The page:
The Raspberry Pi is a single board computer that numbers 4 revisions and a minimalistic zero variant. It is a popular choice for different projects because of its small size, efficient power consumption, processing speed and it being a full Linux based computer.
In this article, I will explain which connection capabilities the Raspberry Pi model 3 and 4 provide, and which functions they natively support (that is, functions that do not require additional HATS extension).
Raspberry Pi Specs
The Raspberry Pi 3B has the following specs:
- Processor: Cortex-A53 Arm v7 4xCores
- SRAM: 1GB
- Clock Speed: 1.4Ghz
- GPIO: 26 digital, 0 analog
The Raspberry Pi 4B has a new processor and more RAM, while the GPIOs stay the same.
- Processor: Cortex-A72 ARM v8 4xCores
- SRAM: 2-8GB
- Clock Speed: 1.45hz
- GPIO: 26 digital, 0 analog
The Raspberry Pi has a total amount of 24 GPIO pins. The pins can be programmed with different libraries. In the following explanation, the officially endorsed Python library gpiozero will be used to show examples.
As a default value, the GPIO pins are not activated at all. You can configure them to be active input devices by using the class
gpiozero.DigitalInputDevice. To define a particular pin, use
With the Gpiozero library you cannot actively read the Pin states, but there are two event handlers to capture changes in the pin’s logic state
when_activated will be called when the pin becomes active, and
when_deactivated for the compound state. You define custom functions and pass them to these event handlers to implement the desired behavior.
Digital pins are by default turned off. To start emitting signals, you need to activate them.
Output pins are defined with the class
gpiozero.DigitalOutputDevice. To define an output pin, use
Digital pins can have two states: True or false, which translates to applying a high voltage of 5V, or of 0V. These sates are triggered by using the
The Raspberry Pi has no analog pins. To output analog data, you can use software-based PWM. This will be covered in the section PIN functions.
Both the Raspberry Pi3 and Pi4 offer these functions:
- UART: GPIO 10 (RX) and GPIO 8 TX can be used to directly connect two devices with the UART protocol, which enables serial, asynchronous communication.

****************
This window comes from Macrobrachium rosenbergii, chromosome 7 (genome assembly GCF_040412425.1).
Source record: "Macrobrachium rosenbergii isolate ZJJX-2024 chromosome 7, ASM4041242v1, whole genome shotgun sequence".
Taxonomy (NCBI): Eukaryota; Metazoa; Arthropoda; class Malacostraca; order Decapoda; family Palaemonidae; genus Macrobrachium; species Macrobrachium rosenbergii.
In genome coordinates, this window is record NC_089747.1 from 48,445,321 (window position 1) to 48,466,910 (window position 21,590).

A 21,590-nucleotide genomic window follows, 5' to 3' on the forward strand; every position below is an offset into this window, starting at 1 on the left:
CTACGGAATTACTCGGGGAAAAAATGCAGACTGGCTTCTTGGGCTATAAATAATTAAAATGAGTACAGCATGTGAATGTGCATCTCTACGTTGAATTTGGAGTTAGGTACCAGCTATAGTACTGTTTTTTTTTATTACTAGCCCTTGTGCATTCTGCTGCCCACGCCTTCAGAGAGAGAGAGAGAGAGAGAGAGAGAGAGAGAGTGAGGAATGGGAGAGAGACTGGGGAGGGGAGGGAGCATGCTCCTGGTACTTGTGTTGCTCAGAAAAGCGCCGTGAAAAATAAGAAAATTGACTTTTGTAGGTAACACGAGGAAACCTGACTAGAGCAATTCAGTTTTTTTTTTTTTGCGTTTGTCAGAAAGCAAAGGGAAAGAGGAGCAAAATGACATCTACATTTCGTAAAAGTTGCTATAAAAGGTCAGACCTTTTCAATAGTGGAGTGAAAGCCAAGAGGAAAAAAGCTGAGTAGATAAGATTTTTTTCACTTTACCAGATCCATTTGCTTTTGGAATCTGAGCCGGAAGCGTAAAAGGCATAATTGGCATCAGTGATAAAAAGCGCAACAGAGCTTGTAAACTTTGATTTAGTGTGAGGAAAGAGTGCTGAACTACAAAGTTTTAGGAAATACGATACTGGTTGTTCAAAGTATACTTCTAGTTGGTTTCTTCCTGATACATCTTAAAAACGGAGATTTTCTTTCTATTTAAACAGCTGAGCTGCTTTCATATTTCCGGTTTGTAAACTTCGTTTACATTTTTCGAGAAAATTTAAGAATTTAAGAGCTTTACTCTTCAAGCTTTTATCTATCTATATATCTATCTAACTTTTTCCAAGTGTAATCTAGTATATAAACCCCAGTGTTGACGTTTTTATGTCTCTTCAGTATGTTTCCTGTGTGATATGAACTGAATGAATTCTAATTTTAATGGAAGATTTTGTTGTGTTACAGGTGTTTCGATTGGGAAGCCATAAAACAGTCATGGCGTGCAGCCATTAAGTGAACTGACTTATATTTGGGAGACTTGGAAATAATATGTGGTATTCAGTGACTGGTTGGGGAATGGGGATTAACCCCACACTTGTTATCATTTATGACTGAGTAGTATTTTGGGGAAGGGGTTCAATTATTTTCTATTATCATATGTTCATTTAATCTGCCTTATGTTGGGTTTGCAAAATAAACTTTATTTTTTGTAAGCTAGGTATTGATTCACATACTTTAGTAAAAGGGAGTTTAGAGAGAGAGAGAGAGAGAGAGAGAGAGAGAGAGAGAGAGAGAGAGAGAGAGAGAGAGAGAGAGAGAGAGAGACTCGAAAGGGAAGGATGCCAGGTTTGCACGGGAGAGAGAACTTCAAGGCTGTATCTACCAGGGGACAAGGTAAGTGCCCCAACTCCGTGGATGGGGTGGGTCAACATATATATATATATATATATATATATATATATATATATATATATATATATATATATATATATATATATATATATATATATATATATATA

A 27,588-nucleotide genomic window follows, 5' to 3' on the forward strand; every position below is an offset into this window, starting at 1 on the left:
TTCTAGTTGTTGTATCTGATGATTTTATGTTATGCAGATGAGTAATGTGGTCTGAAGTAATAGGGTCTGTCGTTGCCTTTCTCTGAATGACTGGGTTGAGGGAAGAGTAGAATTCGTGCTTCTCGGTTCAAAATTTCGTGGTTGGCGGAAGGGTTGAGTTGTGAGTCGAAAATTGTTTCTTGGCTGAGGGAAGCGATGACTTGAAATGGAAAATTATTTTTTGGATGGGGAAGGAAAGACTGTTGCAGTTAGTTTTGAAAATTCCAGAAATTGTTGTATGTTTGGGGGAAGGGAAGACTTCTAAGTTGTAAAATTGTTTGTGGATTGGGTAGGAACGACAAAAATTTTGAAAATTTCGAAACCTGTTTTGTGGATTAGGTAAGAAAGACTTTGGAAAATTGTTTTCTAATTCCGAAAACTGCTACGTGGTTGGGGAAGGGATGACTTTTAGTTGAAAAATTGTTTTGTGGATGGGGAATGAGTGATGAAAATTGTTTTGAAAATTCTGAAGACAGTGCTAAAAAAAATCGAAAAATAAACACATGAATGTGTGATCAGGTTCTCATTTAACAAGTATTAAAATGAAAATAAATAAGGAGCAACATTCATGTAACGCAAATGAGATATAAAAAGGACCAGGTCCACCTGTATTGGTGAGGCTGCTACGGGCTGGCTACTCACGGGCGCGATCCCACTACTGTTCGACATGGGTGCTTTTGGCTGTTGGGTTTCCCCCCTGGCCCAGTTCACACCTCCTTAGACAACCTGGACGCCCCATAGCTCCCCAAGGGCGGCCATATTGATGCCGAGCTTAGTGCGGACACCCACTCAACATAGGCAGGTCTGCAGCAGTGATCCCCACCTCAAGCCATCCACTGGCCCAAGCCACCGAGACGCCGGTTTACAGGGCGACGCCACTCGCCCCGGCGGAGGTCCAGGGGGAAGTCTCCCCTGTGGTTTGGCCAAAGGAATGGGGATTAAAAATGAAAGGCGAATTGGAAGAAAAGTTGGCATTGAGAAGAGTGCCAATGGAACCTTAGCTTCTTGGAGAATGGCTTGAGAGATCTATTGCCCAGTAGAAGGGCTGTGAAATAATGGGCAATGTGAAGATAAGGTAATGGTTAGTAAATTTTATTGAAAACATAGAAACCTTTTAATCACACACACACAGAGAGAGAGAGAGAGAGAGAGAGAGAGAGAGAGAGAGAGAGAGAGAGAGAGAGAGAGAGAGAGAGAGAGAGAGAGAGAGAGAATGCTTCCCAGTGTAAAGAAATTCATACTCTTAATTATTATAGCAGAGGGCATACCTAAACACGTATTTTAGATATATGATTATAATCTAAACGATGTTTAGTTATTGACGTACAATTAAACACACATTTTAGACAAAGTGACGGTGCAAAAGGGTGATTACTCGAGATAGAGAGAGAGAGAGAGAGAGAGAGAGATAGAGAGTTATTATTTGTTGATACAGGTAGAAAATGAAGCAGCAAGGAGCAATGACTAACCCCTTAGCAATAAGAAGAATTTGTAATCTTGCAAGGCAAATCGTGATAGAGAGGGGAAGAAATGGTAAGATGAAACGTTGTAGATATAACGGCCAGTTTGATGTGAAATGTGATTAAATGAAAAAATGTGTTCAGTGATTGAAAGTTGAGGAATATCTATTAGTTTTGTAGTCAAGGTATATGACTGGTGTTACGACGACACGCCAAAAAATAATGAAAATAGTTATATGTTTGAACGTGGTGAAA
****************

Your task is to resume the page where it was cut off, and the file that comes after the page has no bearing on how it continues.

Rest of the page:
- I2C: The GPIO 2 SDA and GPIO 3 SCL allow the connection via the I2C protocol. I2C creates a serial, synchronous communication with multiple server/client connection of up to 128 devices.
- SPI: The SPI protocol is a synchronous serial communication between one server and several clients, where both can actively send data. To make an SPI outbound connection, 4 pins are needed. The Raspberry Pi allows to make either 2 separate Server connections, or one server, one client connections. For the 1st GPIO subsystem, GPIO 9, 19, 11, 8 and 16 are used, and for the 2nd GPIO subsystem its 19, 20, 21 and 16.pwm
- PWM: Pulse width modulation is a signaling technique in which a digital signal is switching rapidly between two states - high and low - in a certain frequency. The Raspberry pi has no native support for PWM, but there are Libraries that provide Software PWM, although with restrictions compared to Arduino.
With the deprecated library WiringPi you can define software-based PWM signals. However, the official documentation states various limitations: Only one pin should be used to output a 100Hz signal, anything else will lead to very high CPU usage and possible frequency drops because of scheduling the libraries function with other functions from the OS.
The Raspberry PI is a power single board computer with an extensive array of 26 GPIO pins. The pins support common standards like UART, I2C and SPI. To program the pins' behavior, many libraries can be used, mostly written in C or Python. A big difference to Arduino is that all pins on the Raspberry Pi are digital. Software based PWM can be used, but has limitations to real physical PWMs. If you want to process or send analog signals, you need a dedicated HAT extension.